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A Fifth Marian Dogma?

6 Jun

We recently received this inquiry via email:

What is the status of the fifth Marian dogma? How is it that Our Lady has asked that this dogma be proclaimed and we hear next to nothing about it? Is it even being considered? What’s the problem?

The question correctly implies that there are four teachings regarding the Blessed Virgin Mary that are already considered “dogmas” of the faith (see Catechism, nos. 88-90). They are:

(1) Mary as “Mother of God” or “God-bearer” (Theotokos), as solemnly defined at the Council of Ephesus in 431.

(2) Mary’s Perpetual Virginity (“Ever virgin”), as defined by Pope St. Martin I and local Church councils in the seventh century. It was accepted without question in the third ecumenical Council of Constantinople in 681 and reaffirmed at several subsequent councils.

(3) Mary’s Immaculate Conception, that she was conceived without the stain of original of sin (Catechism, no. 491), as formally defined by Pope Pius IX in 1854 in a document entitled Ineffabilis Deus.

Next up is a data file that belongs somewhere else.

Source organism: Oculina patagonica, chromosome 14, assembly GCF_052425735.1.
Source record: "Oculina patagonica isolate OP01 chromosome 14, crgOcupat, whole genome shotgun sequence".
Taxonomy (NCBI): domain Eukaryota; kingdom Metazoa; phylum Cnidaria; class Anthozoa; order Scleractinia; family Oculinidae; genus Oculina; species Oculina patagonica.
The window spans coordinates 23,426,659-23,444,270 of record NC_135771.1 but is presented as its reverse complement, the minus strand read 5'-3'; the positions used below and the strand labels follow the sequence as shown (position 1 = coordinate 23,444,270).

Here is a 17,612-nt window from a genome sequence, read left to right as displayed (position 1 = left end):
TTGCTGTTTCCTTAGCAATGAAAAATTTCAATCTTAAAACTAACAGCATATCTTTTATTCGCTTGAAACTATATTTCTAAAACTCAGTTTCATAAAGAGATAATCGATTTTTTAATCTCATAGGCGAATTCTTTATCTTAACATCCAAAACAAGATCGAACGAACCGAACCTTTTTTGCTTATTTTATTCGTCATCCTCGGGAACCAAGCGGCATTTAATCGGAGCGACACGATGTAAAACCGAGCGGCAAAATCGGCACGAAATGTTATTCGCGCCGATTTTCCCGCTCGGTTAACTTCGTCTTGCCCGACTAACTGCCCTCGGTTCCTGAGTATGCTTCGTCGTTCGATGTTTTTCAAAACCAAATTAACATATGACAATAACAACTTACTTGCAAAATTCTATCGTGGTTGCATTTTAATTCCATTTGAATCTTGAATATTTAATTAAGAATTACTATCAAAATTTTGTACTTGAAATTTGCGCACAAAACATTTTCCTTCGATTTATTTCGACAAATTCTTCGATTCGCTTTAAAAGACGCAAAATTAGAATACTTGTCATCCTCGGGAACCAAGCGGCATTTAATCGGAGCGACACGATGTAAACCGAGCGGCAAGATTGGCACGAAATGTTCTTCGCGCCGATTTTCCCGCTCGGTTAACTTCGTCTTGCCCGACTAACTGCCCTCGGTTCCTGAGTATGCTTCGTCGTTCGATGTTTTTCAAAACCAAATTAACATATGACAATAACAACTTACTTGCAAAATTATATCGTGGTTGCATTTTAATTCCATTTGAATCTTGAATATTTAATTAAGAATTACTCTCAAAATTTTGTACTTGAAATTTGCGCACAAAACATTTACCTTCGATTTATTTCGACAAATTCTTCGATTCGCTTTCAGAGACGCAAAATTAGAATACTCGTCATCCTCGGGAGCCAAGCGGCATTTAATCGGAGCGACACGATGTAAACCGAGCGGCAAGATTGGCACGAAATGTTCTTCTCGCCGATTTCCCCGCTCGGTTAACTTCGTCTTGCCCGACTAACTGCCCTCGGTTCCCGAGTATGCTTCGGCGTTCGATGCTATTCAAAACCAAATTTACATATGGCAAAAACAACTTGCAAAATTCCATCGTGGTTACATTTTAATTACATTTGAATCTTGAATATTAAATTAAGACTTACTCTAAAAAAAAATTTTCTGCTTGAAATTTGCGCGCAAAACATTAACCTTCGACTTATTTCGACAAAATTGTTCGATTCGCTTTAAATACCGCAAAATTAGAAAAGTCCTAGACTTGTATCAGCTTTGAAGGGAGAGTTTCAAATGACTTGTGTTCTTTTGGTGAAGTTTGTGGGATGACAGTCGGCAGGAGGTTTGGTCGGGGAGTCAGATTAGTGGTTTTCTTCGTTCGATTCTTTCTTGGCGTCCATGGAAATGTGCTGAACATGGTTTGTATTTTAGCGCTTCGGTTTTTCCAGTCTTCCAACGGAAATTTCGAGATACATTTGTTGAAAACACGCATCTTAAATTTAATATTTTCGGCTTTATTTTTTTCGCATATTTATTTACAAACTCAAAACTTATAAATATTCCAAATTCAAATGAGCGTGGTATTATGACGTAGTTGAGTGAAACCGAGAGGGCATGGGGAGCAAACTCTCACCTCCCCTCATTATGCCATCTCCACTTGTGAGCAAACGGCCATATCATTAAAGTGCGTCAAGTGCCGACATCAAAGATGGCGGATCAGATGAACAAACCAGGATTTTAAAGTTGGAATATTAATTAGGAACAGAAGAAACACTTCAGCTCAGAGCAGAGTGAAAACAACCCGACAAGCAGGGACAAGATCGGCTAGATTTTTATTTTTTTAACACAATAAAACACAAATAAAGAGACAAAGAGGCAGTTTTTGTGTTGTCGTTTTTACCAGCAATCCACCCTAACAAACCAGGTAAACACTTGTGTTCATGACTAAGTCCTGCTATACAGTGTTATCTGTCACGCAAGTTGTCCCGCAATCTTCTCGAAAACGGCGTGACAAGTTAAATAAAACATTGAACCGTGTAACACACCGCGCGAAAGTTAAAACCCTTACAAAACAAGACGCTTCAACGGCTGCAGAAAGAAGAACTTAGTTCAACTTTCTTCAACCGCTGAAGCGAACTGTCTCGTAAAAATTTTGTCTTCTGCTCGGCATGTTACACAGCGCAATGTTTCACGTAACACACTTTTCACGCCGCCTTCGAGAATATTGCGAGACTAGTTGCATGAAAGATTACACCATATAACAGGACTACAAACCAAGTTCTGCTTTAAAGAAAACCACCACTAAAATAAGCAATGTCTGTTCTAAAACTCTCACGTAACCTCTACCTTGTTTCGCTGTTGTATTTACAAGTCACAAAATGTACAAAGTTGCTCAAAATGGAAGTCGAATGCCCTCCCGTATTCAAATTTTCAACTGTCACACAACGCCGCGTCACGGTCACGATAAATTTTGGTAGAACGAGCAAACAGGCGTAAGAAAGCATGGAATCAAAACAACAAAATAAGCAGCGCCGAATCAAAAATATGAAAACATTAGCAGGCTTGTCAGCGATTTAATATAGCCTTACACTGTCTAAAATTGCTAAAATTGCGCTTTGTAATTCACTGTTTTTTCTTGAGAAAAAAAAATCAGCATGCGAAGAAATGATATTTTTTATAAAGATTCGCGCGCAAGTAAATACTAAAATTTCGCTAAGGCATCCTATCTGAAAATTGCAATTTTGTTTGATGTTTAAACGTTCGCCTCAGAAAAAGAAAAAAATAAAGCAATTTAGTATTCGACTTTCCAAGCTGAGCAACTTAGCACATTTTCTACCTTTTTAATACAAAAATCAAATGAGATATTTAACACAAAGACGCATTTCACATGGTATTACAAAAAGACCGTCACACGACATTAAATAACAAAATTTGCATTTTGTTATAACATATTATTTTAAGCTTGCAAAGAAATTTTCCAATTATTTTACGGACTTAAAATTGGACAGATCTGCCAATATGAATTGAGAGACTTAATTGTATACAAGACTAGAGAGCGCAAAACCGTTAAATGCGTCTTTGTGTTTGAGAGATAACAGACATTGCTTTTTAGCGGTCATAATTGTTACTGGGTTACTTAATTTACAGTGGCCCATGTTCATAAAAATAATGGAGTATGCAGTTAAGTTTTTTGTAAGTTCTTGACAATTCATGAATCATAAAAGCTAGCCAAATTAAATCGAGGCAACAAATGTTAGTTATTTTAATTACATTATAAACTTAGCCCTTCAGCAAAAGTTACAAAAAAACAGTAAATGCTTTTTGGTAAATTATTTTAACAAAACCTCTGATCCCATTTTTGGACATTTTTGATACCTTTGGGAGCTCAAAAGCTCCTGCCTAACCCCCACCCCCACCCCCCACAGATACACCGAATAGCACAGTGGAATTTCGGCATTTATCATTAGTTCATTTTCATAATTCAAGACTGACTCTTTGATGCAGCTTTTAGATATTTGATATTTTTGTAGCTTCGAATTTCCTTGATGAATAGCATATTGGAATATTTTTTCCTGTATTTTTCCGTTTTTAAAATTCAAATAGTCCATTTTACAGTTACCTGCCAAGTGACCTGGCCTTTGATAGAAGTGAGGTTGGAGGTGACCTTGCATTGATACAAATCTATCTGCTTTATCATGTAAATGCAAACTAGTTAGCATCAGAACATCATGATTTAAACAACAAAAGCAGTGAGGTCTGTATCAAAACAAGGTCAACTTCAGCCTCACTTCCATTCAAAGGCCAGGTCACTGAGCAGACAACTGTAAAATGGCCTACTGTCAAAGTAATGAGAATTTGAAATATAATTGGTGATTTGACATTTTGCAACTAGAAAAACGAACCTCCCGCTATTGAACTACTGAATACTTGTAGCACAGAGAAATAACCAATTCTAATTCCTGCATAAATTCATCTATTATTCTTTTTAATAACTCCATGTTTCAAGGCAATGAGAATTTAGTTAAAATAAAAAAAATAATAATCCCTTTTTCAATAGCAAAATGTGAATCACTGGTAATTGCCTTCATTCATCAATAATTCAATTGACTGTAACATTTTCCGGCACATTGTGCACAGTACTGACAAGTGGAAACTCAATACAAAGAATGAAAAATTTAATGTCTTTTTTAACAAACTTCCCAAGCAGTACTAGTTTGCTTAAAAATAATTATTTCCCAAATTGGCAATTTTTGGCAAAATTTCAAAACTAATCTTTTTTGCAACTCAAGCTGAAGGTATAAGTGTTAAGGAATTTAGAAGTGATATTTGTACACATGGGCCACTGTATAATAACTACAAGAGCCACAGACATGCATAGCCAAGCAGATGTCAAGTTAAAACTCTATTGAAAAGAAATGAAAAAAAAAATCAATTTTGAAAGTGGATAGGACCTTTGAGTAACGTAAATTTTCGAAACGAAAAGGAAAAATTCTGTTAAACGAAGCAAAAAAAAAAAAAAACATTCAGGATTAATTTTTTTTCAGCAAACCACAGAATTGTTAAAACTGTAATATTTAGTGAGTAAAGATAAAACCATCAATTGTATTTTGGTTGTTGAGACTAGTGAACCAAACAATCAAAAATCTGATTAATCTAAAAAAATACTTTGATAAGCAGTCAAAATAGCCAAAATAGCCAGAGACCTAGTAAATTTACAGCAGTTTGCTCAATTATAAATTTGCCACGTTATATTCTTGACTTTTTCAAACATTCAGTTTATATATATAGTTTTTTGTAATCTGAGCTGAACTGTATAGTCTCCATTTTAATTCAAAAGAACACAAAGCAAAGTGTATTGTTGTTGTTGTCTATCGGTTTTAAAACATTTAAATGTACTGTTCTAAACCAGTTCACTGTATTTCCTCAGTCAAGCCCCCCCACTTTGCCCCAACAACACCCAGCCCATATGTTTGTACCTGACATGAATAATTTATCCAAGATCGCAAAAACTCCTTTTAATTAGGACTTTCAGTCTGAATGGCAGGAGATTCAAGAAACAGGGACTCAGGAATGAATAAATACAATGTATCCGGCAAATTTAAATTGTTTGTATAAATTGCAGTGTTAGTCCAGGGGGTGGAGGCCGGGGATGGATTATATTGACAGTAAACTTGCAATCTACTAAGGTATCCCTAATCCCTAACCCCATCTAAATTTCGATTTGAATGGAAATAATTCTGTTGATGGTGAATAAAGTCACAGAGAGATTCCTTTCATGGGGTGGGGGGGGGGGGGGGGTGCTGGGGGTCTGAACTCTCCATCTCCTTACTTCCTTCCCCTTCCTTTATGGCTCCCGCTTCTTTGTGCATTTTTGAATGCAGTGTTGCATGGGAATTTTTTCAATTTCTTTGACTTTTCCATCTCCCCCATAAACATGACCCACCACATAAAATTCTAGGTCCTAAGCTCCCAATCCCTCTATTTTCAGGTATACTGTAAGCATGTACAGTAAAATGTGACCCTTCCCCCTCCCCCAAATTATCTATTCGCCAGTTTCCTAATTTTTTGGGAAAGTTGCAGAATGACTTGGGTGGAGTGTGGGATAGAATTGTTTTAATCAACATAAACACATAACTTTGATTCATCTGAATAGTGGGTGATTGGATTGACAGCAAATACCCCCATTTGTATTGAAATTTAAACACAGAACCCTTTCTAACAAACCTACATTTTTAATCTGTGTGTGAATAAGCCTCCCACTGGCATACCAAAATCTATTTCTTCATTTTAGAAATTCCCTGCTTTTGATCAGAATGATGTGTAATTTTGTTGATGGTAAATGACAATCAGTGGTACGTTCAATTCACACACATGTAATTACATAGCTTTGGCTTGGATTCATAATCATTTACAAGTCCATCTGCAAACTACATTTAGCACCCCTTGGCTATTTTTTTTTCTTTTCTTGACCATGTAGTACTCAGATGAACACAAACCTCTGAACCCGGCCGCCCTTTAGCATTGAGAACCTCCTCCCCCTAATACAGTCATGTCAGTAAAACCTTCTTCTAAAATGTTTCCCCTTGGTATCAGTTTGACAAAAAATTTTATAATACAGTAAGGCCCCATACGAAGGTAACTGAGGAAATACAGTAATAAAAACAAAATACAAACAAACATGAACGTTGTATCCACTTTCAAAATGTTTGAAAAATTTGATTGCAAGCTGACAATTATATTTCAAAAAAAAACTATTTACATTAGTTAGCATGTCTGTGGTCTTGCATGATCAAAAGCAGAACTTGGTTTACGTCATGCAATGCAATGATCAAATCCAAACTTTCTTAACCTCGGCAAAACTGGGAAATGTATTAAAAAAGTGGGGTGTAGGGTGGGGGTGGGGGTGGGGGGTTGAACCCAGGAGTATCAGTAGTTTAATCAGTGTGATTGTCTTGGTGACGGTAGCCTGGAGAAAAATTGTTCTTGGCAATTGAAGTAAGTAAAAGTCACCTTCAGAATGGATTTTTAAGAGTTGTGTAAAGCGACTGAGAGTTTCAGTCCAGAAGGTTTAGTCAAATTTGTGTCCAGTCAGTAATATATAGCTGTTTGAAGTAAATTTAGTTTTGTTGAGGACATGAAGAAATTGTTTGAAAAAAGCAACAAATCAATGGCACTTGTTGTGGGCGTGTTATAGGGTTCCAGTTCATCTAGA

(4) Mary’s Assumption into heaven (Catechism, no. 966), as formally defined by Pope Pius XII in 1950 in a document entitled Munificentissum Deus.  

In recent times, there has been speculation about a fifth Marian dogma on Mary’s role as Co-redemptrix, Mediatrix, and Advocate. These titles summarize Mary’s role as our spiritual mother, and are part of the constant teaching of the Church. Continue reading